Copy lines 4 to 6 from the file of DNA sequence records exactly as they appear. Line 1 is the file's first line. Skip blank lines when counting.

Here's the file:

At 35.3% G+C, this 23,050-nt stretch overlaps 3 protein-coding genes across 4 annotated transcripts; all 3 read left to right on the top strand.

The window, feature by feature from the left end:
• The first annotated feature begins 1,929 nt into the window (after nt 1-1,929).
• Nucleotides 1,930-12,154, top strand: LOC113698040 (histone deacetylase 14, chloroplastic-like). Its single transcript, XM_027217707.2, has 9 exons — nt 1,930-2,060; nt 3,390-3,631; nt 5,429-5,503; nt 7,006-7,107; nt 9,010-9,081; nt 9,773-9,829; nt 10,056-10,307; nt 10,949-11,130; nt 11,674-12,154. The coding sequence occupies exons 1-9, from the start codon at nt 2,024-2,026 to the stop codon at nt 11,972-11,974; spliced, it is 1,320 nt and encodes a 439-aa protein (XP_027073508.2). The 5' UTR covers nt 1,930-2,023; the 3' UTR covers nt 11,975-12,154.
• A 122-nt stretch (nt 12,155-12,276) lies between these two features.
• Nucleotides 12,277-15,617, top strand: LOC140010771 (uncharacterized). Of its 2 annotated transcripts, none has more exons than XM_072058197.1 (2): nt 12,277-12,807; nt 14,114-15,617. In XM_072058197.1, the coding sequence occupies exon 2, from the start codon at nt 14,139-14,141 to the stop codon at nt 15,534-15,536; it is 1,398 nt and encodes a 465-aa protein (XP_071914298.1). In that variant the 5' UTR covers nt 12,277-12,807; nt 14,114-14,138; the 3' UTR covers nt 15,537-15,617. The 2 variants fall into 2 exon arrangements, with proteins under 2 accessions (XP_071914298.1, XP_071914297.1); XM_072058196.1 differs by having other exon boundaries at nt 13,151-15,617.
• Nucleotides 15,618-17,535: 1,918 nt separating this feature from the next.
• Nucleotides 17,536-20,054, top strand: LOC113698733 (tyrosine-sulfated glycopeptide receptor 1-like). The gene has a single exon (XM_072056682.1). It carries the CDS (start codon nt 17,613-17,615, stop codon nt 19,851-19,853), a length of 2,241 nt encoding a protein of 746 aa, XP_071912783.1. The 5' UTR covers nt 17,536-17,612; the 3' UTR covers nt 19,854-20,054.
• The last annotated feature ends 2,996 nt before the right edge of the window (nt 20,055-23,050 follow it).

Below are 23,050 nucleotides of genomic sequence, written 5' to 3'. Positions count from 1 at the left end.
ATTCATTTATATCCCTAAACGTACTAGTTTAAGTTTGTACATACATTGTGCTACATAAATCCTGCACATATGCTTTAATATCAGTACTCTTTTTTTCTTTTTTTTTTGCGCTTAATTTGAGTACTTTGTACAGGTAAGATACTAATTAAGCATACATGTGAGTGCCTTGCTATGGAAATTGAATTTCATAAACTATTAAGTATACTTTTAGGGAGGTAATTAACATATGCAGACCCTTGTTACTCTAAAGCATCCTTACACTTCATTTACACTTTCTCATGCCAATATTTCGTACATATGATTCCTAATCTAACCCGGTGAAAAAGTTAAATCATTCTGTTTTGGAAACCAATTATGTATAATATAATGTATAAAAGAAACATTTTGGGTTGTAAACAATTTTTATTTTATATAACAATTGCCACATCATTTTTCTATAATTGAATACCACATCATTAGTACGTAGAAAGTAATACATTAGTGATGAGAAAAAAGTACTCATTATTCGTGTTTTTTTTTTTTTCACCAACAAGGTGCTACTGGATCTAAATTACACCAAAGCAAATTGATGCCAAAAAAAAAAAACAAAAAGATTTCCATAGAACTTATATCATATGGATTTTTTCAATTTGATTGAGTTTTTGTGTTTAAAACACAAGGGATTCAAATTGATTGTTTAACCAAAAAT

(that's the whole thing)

• Nucleotides 1,930-12,154, top strand: LOC113698040 (histone deacetylase 14, chloroplastic-like). Its single transcript, XM_027217707.2, has 9 exons — nt 1,930-2,060; nt 3,390-3,631; nt 5,429-5,503; nt 7,006-7,107; nt 9,010-9,081; nt 9,773-9,829; nt 10,056-10,307; nt 10,949-11,130; nt 11,674-12,154. The coding sequence occupies exons 1-9, from the start codon at nt 2,024-2,026 to the stop codon at nt 11,972-11,974; spliced, it is 1,320 nt and encodes a 439-aa protein (XP_027073508.2). The 5' UTR covers nt 1,930-2,023; the 3' UTR covers nt 11,975-12,154.
• A 122-nt stretch (nt 12,155-12,276) lies between these two features.
• Nucleotides 12,277-15,617, top strand: LOC140010771 (uncharacterized). Of its 2 annotated transcripts, none has more exons than XM_072058197.1 (2): nt 12,277-12,807; nt 14,114-15,617. In XM_072058197.1, the coding sequence occupies exon 2, from the start codon at nt 14,139-14,141 to the stop codon at nt 15,534-15,536; it is 1,398 nt and encodes a 465-aa protein (XP_071914298.1). In that variant the 5' UTR covers nt 12,277-12,807; nt 14,114-14,138; the 3' UTR covers nt 15,537-15,617. The 2 variants fall into 2 exon arrangements, with proteins under 2 accessions (XP_071914298.1, XP_071914297.1); XM_072058196.1 differs by having other exon boundaries at nt 13,151-15,617.